In the end the leader of the bar crawl was pretty desperate for us all to go so he took care of the taxi fare, later we found out why he was so desperate to get us to this club, everything at this club had very high prices and they gave us a VIP area, the only catch was to stay there we had to buy a bottle of Vodka worth about $200. When I start seeing things like this happen I’ve had enough and want to get out of there, so for me it was the end of my night and waited outside for some of the girls who I knew would also want to cut the night short soon.
The problem now was we didn’t know where we were and how to get back to the hostel, we had the address so it wouldn’t be a problem just getting a taxi and heading back. However we had been warned that the taxi drivers will take full advantage of tourists and will overcharge or take you the wrong way, all sorts of dodgy stuff. The best way to catch a taxi was to ring up and book one, but how do you do that when your in a country for one night and don’t speak the language.
While I was waiting outside a local guy came outside to have a smoke and was chatting to me, asking where I’m from and the places I’m visiting. During this time some of the girls in my tour group came out and were ready to head off. This local guy also reinforced the whole don’t catch the taxis in front of the club as they will rip you off, you need to call one. I told him well we wouldn’t know how, plus our phones don’t work here, he then rang up the taxi company for us ordering two taxis. This was really great of him and it just goes to show there are some nice people out there after all.
So now we started walking up to where all the taxis were waiting, halfway up I came to the realisation asking one of the girls, hang on how will we know which two taxis are for us… Anyway we came to the taxi area and all the drivers were trying to get us to go with them, we asked how much, it seemed pretty steep and they had that stench of dodgyness about them. We all looked at each other and thought, lets keep walking and see what happens. Luckily for us we walked a couple of metres down the road where two taxis were waiting and they called out to us, they were the two booked for us.
Three of us got in the first taxi, two other girls got in the second taxi and told him to follow us, our trip back to the hostel cost 5,000 Dinar, which wasn’t too bad. However in the other taxi the other two girls weren’t getting out so I went over to make sure they were ok. Turns out they asked the taxi driver if they could pay in Euro, he said yes but he now wasn’t taking it, they didn’t have any local currency so I payed there fare which cost 6,000 Dinar, which goes to show they will take you for a ‘ride’ when they can. At the end of the day it didn’t matter how much it cost, the main concern was that everyone got back ok, which is more than I can say compared to the experience many others had getting home in taxis that night.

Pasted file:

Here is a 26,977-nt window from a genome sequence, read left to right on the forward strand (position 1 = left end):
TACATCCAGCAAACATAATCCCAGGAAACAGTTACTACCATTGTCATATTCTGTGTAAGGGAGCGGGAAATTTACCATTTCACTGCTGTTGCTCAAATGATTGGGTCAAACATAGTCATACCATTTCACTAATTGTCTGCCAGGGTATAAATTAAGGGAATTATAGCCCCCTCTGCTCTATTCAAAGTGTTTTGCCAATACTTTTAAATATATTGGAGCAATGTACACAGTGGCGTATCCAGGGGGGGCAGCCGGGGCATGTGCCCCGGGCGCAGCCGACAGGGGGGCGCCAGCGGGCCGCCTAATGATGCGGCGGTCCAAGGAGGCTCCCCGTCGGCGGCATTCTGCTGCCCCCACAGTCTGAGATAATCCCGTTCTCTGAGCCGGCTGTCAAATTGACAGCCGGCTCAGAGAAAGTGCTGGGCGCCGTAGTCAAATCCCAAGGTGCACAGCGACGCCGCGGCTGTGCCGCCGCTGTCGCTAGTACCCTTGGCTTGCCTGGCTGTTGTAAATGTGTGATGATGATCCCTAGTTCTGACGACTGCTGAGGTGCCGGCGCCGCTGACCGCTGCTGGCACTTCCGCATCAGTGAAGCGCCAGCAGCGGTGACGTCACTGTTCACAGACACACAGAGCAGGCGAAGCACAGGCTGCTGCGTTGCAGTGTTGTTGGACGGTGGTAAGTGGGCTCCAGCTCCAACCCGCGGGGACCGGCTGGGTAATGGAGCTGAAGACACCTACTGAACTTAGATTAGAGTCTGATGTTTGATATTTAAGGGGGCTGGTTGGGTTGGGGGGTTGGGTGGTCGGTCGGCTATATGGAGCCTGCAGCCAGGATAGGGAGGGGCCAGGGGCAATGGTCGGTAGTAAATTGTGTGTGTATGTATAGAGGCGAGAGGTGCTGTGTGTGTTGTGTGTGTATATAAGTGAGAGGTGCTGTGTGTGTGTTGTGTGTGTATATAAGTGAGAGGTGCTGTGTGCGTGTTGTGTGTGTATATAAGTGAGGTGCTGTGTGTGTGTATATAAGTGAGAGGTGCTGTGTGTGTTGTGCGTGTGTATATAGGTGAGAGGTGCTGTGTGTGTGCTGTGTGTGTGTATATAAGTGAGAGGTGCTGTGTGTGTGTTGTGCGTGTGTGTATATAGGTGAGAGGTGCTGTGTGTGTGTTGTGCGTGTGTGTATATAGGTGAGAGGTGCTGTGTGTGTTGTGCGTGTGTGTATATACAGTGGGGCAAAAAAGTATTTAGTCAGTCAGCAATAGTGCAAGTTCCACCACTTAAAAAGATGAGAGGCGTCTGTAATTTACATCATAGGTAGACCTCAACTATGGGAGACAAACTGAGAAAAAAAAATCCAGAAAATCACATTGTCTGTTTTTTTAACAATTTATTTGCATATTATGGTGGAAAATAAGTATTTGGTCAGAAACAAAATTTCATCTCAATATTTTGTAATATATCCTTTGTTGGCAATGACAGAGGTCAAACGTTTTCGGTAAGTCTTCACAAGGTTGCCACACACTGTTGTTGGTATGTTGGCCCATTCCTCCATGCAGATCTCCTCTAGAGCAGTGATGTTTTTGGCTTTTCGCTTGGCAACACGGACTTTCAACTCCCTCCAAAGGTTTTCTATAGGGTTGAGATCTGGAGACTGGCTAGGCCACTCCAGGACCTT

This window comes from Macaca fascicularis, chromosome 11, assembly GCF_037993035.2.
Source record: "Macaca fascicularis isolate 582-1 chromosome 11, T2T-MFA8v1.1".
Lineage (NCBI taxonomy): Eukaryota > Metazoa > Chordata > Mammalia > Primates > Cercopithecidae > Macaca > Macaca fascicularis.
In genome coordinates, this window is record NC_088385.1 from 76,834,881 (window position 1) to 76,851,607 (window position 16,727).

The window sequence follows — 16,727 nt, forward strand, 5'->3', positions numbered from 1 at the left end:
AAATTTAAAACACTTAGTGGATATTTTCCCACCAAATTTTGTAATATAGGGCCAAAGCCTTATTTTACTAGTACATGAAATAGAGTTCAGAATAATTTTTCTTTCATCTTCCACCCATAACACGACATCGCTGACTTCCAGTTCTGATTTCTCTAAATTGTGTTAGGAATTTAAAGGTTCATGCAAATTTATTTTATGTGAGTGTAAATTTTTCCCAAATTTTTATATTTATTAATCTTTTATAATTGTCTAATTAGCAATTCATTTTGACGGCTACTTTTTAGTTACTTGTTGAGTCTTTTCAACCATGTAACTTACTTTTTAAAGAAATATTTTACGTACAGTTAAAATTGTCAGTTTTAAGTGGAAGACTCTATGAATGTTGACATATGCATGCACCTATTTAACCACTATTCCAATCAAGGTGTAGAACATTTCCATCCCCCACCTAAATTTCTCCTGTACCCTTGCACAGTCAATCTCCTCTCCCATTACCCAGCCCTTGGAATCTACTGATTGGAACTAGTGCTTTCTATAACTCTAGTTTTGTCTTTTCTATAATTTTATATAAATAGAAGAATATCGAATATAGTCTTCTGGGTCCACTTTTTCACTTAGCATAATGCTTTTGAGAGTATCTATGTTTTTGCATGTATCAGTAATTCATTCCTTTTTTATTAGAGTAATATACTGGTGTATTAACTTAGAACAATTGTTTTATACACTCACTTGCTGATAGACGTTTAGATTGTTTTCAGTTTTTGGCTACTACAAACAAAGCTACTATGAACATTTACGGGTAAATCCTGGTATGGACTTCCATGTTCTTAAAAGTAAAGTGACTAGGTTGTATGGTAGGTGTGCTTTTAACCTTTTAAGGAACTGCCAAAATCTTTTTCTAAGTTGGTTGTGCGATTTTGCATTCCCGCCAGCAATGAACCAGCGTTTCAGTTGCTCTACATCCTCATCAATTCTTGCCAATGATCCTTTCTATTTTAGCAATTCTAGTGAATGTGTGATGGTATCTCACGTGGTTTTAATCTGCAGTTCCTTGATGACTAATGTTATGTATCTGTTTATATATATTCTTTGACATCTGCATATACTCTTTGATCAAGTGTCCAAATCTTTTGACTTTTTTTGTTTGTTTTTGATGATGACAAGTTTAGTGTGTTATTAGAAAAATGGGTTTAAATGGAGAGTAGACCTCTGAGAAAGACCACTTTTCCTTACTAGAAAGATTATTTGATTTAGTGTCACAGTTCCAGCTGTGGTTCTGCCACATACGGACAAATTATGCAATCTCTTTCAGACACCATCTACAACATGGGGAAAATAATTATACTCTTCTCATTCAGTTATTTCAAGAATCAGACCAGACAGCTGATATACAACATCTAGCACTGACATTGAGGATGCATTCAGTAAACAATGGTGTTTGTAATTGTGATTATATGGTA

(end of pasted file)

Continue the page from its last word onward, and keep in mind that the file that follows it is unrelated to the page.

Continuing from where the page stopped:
Some people were charged up to and above 10,000 Dinar for the same trip, others never made it back as an agreed price was asked before the trip started and half way through the trip the metre would go above what they agreed on and they were kicked out of the taxi in the middle of no where. There are many more detailed stories of that night, the main thing is to be careful when catching a taxi in Belgrade, make sure you fully understand and agree on what it will cost to get you back safely. At the same time don’t let these experiences stop you from going out and enjoying yourself.
After an eventful night it was off to bed as tomorrow we will be heading off for another one night stop to the capital of Bosnia & Herzegovina, Sarajevo. A city seeping with history and a country that I was pleasantly surprised at how beautiful it is.
DOWNLOAD: Topdeck Belgrade City Guide